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Bo Xilai Calls Former Police Chief a Liar in China Trial

In this image taken from video, former Chinese politician Bo Xilai addresses a court at Jinan Intermediate People's Court in eastern China's Shandong province, Aug. 24, 2013.In this image taken from video, former Chinese politician Bo Xilai addresses a court at Jinan Intermediate People's Court in eastern China's Shandong province, Aug. 24, 2013.
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In this image taken from video, former Chinese politician Bo Xilai addresses a court at Jinan Intermediate People's Court in eastern China's Shandong province, Aug. 24, 2013.
In this image taken from video, former Chinese politician Bo Xilai addresses a court at Jinan Intermediate People's Court in eastern China's Shandong province, Aug. 24, 2013.
William Ide
Ousted Chinese politician Bo Xilai kept up his fiery defense in court Sunday, accusing his former police chief Wang Lijun of being a "liar and fraudster" as the case heads for an unexpected fifth day Monday.
 
Wang Lijun’s flight to a U.S. consulate in Chengdu last year exposed the murder of a British businessman by Bo’s wife and ignited a political scandal that ended his political career.
 
In a brief session Sunday that lasted a little less than three hours, Bo defended himself against accusations that he abused his power by interfering with an investigation into his wife’s murder of Briton Neil Heywood.
 
Prosecutors laid out a lengthy attack on Bo. They said when Wang Lijun told Bo about his wife’s poisoning of Neil Heywood, Bo punched him so hard in the ear that his mouth bled.
 
They also argued that Bo violated procedure when he shortly afterwards stripped the police chief of his post and took other steps to block any further investigation into the case by those under Wang.
 
Bo said Wang was trying to set up Bo's wife, Gu Kailai. He also argued that Wang has already been convicted in court of trying to cover up Gu’s crimes. According to official accounts of Wang’s trial, he first hushed up the incident, but then later confronted Bo about the murder.
 
Bo said that his responses in the wake of the murder revelation were normal under the circumstances, including his decision to replace Wang.  He also argued that he had not dismissed Wang, but given him an equally important job of handling matters of culture, technology and education.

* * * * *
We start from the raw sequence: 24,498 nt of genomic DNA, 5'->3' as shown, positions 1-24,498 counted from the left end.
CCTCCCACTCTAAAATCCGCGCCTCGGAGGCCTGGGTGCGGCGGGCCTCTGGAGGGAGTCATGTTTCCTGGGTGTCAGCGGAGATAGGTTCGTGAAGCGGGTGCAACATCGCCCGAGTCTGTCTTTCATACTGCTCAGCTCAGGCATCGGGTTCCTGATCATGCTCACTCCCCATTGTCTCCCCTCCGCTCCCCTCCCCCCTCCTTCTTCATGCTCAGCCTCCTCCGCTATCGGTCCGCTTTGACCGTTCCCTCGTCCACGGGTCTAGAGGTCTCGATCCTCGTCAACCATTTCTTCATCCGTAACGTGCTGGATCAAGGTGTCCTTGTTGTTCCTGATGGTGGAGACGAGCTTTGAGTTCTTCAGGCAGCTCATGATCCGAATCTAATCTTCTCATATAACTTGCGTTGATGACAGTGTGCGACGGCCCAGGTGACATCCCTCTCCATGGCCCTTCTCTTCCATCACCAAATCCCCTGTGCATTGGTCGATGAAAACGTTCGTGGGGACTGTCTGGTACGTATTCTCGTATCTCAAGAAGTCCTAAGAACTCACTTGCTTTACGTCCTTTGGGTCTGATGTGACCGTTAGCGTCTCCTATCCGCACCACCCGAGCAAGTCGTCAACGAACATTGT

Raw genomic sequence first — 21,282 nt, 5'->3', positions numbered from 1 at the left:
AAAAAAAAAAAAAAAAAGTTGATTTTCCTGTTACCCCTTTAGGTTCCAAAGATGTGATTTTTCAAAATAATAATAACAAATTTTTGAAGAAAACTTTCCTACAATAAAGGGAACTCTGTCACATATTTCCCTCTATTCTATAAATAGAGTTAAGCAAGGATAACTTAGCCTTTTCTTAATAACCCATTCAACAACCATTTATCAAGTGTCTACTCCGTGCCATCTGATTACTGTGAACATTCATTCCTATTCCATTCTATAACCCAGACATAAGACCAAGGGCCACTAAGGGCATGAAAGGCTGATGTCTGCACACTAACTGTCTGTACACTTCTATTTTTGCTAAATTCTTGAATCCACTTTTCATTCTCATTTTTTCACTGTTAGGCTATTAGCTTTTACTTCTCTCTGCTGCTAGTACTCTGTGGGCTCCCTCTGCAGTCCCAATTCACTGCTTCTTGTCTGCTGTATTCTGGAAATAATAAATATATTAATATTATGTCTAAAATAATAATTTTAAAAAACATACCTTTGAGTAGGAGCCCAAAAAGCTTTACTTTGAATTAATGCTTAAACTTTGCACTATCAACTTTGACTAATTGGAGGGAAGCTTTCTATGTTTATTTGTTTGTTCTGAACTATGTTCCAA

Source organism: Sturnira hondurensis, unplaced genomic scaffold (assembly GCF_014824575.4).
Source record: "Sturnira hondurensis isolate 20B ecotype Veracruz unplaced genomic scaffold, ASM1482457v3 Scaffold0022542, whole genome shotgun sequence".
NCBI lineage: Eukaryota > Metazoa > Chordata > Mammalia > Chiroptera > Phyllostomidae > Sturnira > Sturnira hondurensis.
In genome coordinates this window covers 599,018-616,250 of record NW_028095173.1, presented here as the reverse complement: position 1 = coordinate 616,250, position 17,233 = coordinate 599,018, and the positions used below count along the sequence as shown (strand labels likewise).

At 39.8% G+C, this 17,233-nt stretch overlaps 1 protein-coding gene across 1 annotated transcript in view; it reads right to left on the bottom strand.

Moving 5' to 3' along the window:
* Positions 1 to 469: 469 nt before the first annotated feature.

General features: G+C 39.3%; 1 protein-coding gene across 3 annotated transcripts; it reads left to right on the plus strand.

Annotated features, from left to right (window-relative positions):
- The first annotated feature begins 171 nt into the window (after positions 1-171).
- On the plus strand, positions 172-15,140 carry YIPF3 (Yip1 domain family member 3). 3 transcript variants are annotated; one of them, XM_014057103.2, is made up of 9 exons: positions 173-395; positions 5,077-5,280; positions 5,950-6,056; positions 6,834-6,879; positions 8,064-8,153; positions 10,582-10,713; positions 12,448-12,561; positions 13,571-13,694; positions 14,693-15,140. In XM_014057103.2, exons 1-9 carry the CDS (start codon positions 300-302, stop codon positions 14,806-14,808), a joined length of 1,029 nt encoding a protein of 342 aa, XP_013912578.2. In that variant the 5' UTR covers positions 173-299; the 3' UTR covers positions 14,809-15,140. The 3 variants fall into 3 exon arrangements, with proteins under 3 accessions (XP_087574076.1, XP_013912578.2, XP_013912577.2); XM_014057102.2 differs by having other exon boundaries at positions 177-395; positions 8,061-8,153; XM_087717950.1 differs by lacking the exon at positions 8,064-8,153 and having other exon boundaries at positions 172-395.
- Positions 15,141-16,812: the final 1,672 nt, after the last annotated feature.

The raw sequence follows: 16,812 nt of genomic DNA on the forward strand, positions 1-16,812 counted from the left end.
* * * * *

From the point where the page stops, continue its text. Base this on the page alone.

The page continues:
Impassioned outbursts
 
Bo questioned Wang’s character on Sunday and his mental stability at the time, accusing him of being a liar and arguing that he lacked credibility as a witness.
 
“He is an extremely vile character, spreading rumors here and muddying waters,” Bo said, describing Wang during the hearing Sunday.
 
Such outbursts from Bo targeting prosecution witnesses have been commonplace in the trial, which has already lasted an unprecedented four days. Bo has called his wife “insane,” urged court officials to look into her mental state and argued that her testimony is not credible. Earlier, Bo called another witness of the prosecution a “mad dog."
 
In court Sunday Bo denied hitting Wang.
 
“Wang says he was punched and not slapped, but I’ve never practiced Chinese boxing and do not have the strength to hit Wang so hard,” Bo said.

Some contrition
 
Despite his feisty defense, Bo has admitted some mistakes during the trial. He told the court Saturday that he was partially responsible for Wang’s flight to the U.S. consulate, or as he put it, Wang’s defection. He said he was ashamed of his errors and the shame the defection attempt brought China.
 
Bo said he believed his wife was not involved in the murder because she showed him a death certificate at the time that had the signature of Heywood’s wife. The certificate stated that Heywood died of a heart attack after drinking too much, Bo said.
 
In testimony from Bo presented by the prosecution Saturday, Bo admitted in April that he also bore responsibility for more than $800,000 in funds transferred to his wife’s accounts. He said he was deeply ashamed and regretful about the incident for not trying to stop the transfer of funds or retrieve the money.

Open secrets
 
The proceedings of the trial have been closed to Western reporters, and only a handful of Chinese journalists have been allowed in the court.  But many Chinese have been closely following the riveting details of the proceedings that have been posted on the social media site of eastern China’s Jinan Intermediate Court.
 
State media coverage of the trial has focused largely on Bo’s alleged crimes. Reports and editorials have already all but condemned him of the crimes he stands accused of, and a guilty verdict is widely expected.
 
The trial is likely to wrap up this week, but a verdict is not expected until early September.

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